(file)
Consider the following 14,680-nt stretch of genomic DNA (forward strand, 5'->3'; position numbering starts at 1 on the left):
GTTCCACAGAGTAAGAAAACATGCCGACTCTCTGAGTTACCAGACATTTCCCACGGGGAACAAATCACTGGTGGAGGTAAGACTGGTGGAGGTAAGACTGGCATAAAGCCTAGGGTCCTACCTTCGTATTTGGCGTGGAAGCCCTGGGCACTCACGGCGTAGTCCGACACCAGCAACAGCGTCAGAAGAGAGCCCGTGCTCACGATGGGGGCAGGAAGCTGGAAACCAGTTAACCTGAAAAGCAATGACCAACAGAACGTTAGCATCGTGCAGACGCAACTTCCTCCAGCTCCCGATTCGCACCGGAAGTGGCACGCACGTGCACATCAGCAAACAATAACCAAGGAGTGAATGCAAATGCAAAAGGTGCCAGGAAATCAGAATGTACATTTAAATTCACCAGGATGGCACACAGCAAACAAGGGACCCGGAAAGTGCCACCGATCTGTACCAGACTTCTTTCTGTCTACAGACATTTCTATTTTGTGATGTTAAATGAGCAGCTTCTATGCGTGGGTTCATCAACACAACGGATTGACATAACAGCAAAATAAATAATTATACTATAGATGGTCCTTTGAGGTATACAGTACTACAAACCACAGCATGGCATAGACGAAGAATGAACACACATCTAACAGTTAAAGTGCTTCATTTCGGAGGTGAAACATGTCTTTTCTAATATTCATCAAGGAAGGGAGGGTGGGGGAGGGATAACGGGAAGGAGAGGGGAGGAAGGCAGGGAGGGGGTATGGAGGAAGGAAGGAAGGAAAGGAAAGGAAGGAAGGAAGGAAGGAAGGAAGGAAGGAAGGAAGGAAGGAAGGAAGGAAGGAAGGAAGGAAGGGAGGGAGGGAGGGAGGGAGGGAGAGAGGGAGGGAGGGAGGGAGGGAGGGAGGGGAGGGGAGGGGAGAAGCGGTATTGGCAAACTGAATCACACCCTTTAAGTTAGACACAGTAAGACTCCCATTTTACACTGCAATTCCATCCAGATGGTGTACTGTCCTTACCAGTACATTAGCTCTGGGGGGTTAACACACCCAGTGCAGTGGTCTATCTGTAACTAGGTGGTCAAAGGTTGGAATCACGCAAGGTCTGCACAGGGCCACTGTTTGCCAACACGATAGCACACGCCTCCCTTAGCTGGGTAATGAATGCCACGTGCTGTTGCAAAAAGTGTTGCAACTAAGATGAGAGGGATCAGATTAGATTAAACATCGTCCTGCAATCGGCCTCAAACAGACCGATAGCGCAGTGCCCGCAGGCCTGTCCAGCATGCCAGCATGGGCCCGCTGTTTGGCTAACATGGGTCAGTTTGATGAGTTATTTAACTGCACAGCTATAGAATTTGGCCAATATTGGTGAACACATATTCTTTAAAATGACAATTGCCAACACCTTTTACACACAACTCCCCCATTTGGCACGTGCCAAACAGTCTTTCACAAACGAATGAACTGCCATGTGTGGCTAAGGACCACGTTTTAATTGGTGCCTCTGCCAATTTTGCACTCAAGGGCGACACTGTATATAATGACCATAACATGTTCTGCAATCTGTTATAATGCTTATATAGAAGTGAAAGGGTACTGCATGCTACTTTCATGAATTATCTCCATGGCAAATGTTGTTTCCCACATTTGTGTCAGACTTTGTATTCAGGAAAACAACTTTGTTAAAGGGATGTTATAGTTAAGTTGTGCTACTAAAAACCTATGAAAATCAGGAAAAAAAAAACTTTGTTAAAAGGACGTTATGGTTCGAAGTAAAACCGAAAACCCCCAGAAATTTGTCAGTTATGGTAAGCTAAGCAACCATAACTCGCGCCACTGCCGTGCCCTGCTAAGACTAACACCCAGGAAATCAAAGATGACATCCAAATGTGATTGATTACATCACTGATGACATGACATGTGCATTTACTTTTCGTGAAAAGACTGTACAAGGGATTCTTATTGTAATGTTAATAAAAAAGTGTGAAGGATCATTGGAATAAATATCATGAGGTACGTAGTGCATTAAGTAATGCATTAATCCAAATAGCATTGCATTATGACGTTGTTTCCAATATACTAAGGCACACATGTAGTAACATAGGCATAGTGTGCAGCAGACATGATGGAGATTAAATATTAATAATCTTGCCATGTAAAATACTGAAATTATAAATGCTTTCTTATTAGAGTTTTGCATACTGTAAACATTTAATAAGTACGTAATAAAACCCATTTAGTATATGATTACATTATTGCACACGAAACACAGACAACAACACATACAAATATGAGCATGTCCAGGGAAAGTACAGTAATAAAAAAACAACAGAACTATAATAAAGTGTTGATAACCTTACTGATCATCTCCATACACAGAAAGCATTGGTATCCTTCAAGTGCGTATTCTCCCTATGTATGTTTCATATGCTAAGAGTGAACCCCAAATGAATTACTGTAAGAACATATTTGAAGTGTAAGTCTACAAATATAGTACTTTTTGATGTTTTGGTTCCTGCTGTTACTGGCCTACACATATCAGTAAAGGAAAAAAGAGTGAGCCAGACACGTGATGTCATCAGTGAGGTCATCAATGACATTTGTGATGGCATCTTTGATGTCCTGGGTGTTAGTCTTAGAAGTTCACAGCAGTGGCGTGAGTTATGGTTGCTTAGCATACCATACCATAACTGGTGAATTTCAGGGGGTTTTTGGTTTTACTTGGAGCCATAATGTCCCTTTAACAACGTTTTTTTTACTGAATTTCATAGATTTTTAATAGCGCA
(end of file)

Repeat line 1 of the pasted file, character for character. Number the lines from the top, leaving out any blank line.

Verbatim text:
Consider the following 14,680-nt stretch of genomic DNA (forward strand, 5'->3'; position numbering starts at 1 on the left):